Open ISM, right-click the SMTP server, then select Properties.

Click the Delivery tab, and then click Advanced to open the Advanced Delivery dialog box, which figure 1 shows.

Spectrum Article- Email 2 - Figure 1

Fig. 1

In the Smart host field, type either the smart host's Fully Qualified Domain Name (FQDN) or its IP address surrounded by square brackets (e.g., [10.1.4.25]). The brackets help speed up the DNS lookup process by specifically telling the SMTP server that the numbers are an IP address. Click OK twice to complete the changes.

In the Advanced Delivery dialog box, notice the Masquerade domain field. The masquerade domain makes an e-mail message look as though it came from a point other than its true origin. You can easily fake return addresses on e-mail messages. For example, if I enter "MyDomain.com" in the Masquerade domain field, mail messages would appear to come from addresses such as nathan@MyDomain.com .

Send E-mail

Now comes the easy part. All you need to do is write your e-mail item to the following directory with a unique file name and the extension of ".eml".

c:\inetpub\mailroot\pickup

As easy as that sounds, there is one catch. If you write directly to the folder, and the e-mail is large, you may find the SMTP server trying to process the e-mail before you are ready. So instead of writing the e-mail directly to that folder, write it to a temp folder. You can then move the e-mail from the
\tempmail folder to the \pickup folder. You can do this easily with the following command-line process:

move c:\inetpub\mailroot\pickup\tempmail\testemail.eml c:\inetpub\mailroot\pickup\ /Y 

Again, doing this can be easy or hard depending on if you are on the same machine as the SMTP service. The Windows-based MultiValue systems have it easy in this regard, since you can just use the EXECUTE statement to process a native Windows command.

Take a look at figure 2 for an example program of how I've done this. The program was written in D3/NT, so you will have to look at your MultiValue system's documentation to see how to do this using other systems.

SUBROUTINE SEND.EMAIL(TO.ADDR,FROM.ADDR,SUBJECT,MSG)
EQU AM TO CHAR(254), VM TO CHAR(253), SVM TO CHAR(252)
*
OPEN "EMAIL.PICKUP" TO EMAIL.PICKUP.FILE ELSE
    *** Can not open file, then create the file pointer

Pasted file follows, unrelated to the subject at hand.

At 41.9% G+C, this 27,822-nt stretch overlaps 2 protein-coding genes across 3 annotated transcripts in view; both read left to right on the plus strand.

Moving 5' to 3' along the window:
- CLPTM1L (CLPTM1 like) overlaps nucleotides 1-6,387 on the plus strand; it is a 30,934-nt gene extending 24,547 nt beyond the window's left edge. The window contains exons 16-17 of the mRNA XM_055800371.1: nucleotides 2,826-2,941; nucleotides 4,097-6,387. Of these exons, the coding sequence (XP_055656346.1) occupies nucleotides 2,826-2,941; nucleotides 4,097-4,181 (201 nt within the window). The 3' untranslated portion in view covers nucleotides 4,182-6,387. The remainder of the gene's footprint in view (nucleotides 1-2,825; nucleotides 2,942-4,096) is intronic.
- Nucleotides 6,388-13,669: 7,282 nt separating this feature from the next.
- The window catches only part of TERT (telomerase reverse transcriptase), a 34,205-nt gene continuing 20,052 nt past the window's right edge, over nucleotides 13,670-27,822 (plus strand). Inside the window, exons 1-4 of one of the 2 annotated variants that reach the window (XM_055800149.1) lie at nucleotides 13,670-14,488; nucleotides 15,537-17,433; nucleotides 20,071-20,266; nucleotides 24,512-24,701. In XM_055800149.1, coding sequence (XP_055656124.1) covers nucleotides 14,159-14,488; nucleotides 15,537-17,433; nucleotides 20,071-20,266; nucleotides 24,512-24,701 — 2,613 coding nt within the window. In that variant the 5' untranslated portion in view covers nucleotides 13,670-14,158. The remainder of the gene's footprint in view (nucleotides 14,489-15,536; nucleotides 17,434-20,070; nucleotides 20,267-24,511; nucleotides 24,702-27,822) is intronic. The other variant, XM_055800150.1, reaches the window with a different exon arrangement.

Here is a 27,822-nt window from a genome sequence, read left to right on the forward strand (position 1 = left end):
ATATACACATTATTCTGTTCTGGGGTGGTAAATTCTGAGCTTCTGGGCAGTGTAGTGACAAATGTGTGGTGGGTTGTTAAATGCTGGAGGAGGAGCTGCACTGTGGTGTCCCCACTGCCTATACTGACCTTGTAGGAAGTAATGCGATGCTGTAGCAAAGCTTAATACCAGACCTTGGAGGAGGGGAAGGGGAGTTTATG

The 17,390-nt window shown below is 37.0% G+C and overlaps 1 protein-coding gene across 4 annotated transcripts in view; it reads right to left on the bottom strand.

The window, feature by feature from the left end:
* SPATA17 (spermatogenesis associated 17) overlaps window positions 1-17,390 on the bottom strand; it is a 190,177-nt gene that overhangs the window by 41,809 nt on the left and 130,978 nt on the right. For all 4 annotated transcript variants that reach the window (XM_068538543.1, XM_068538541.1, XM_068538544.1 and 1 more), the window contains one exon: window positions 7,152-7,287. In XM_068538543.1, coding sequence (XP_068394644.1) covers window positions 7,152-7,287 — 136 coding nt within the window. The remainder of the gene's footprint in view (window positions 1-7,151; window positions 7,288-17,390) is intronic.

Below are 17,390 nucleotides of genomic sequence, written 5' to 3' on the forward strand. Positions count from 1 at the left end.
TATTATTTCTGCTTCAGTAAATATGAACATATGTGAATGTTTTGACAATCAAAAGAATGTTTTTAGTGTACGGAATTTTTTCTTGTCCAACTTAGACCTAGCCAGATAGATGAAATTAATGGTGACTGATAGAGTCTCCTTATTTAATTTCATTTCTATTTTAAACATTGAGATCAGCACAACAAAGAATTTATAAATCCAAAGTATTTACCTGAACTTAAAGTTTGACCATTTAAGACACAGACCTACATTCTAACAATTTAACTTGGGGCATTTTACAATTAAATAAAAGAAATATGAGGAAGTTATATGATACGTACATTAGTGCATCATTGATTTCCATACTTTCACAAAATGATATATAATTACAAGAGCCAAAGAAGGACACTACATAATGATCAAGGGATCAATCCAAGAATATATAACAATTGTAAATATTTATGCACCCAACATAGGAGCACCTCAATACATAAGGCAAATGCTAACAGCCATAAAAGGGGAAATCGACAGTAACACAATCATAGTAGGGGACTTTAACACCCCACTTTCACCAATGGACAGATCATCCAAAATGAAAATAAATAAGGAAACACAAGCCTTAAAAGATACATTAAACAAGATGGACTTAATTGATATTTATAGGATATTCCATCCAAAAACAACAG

*** in Master Dictionary.
    *
    Q.ITEM = "Q"
    Q.ITEM<3> = "DOS:c:\inetpub\mailroot\pickup\tempmail\"
    OPEN "MD" TO MD.FILE ELSE STOP 201, "MD"
    WRITE Q.ITEM ON MD.FILE, "EMAIL.PICKUP"
    *
    *** Try opening the file again.
    *
    OPEN "EMAIL.PICKUP" TO EMAIL.PICKUP.FILE ELSE STOP 201, "EMAIL.PICKUP"
  END
*
EMAIL.DATE = OCONV(DATE(),"DWA")[1,3]
EMAIL.DATE = EMAIL.DATE :", ": OCONV(DATE(),"DD")
EMAIL.DATE = EMAIL.DATE :" ": OCONV(DATE(),"DMA")[1,3]
EMAIL.DATE = EMAIL.DATE :" ": OCONV(DATE(),"DY")
EMAIL.DATE = EMAIL.DATE :" ": OCONV(TIME(),"MT")
EMAIL.DATE = EMAIL.DATE :" MST"
*
EMAIL.ITEM = ""
EMAIL.ITEM<1> = "To: ": TO.ADDR
EMAIL.ITEM<2> = "From: ": FROM.ADDR
EMAIL.ITEM<3> = "Subject: ": SUBJECT
EMAIL.ITEM<4> = "Date: ": EMAIL.DATE
EMAIL.ITEM<5> = "MIME-Version: 1.0"
EMAIL.ITEM<6> = "Context-Type: text/plain"
EMAIL.ITEM<7> = "Context-Transfer-Encoding: 7bit"
EMAIL.ITEM<8> = ""
EMAIL.ITEM<9> = MSG
*
EMAIL.ID  = DATE():TIME():".eml"
WRITE EMAIL.ITEM ON EMAIL.PICKUP.FILE, EMAIL.ID
*
MOVE.CMD "move c:\inetpub\mailroot\pickup\tempmail\": EMAIL.ID :" "
MOVE.CMD = MOVE.CMD :" c:\inetpub\mailroot\pickup\ /Y "
EXECUTE \!\: MOVE.CMD
RETURN
END

Fig. 2

The key things you will need to replace are how the directory file pointer works, and how to execute a Windows command.

Drawbacks to IIS

The main drawback to using IIS is that you have to have access to the Windows machine to be able to write its directories. This may create a security concern in your enterprise.

The other issue with using IIS is that once it's running, anything that gets dropped into that folder will be sent as an e-mail, and you won't have any control over it. There is no logon process to verify you can send the e-mail through your servers, so if a malware program or user find out that this server exists, then you have a very large security concern.

The next article I will talk about how to send an e-mail using Linux SENDMAIL.

NATHAN RECTOR